The Alabama Climate Report

Brought to you by the Office of the Alabama
Climatologist

Volume 6, Number 4 January 2016

After a rather dramatic December, January turned out to be ... well, just another January. Our sample of stations around the state says January was a bit cooler than normal (on average) and somewhat drier than normal. But January, at least, was generally short on drama.

It is worth noting that both December and January were months under the influence of the ongoing El Nino Pacific Ocean warming event. While there are some weather patterns related to El Nino, they are more general trends than specific forecasts. Which is why two El Nino-influenced months back-to-back can be so very different.

On an unrelated topic, a conversation overheard this week here at UAH reminded me how important our CoCoRAHS volunteers are to our weather enterprise. One of our students was talking to a faculty member about an experimental rain gauge set out in front of the storms that went through earlier this week.

The gauge, it seems, measured what seemed like not enough rain that night. The official rain gauges at the airport and at UAH weren't close enough to compare to the experimental gauge. A CoCoRAHS volunteer station, however, was apparently close at hand, and the data from that gauge was trusted ... and it showed there had been significantly more rain in that immediate area than was recorded by the experimental rain gauge.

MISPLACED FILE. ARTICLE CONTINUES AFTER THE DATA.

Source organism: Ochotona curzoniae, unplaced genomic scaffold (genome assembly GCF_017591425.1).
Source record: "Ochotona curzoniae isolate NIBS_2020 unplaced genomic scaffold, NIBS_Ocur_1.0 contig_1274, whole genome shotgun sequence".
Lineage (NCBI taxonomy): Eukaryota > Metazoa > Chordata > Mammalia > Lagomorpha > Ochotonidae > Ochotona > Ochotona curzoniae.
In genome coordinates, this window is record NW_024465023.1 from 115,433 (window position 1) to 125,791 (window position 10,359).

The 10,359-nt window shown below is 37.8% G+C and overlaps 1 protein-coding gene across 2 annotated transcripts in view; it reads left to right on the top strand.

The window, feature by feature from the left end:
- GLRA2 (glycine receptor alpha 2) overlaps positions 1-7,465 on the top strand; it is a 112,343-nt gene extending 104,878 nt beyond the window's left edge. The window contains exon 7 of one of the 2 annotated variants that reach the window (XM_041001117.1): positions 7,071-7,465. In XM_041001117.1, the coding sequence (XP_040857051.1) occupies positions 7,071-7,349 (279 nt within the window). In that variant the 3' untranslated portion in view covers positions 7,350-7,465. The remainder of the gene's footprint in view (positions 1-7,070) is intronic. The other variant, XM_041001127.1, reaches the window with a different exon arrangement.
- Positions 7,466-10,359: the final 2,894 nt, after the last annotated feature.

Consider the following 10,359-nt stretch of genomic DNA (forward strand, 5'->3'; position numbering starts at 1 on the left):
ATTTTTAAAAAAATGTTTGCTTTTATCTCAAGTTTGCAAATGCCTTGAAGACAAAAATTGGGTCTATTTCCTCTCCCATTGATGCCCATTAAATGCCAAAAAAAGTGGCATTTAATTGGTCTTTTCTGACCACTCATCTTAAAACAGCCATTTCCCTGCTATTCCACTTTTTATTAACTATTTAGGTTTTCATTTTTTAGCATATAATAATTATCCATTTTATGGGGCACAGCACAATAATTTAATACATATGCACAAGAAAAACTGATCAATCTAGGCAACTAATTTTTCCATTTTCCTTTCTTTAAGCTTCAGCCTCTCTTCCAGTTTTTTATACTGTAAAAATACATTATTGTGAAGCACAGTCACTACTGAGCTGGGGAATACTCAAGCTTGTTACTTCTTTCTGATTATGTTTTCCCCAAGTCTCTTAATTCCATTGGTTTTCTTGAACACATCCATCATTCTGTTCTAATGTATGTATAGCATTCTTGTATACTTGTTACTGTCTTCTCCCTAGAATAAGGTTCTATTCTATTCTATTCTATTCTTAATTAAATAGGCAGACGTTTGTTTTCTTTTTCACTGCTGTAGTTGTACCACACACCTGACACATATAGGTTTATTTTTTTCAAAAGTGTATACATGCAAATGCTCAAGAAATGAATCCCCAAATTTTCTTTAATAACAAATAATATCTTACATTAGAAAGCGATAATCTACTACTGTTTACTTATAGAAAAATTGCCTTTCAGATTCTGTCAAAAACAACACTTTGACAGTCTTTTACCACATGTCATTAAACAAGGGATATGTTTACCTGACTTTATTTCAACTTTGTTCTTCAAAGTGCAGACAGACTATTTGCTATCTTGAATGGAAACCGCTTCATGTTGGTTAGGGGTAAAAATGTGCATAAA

So, back to the drawing board and another chance to get it right.

The important thing, however, is that the dense network of rain gauges here in Madison County had a very real impact on the work we do. Which is the long way around to say we appreciate the volunteers who are devoted to collecting and reporting accurate rain data around the state. And we could use more.

Raw numbers show that between January 2015 and January 2016 we lost about 20 CoCoRAHS volunteers statewide. There are 21 counties in which we have no CoCoRAHS gauges, and another 13 where there is only one. That's more than half of the state.

It isn't an expensive thing to do. The official CoCoRAHS rain gauge costs only $25. There is a link on the state climatologist website that includes information on ordering the gauge and what is needed to report the data.

More data, especially accurate reliable data, is always better.

- John Christy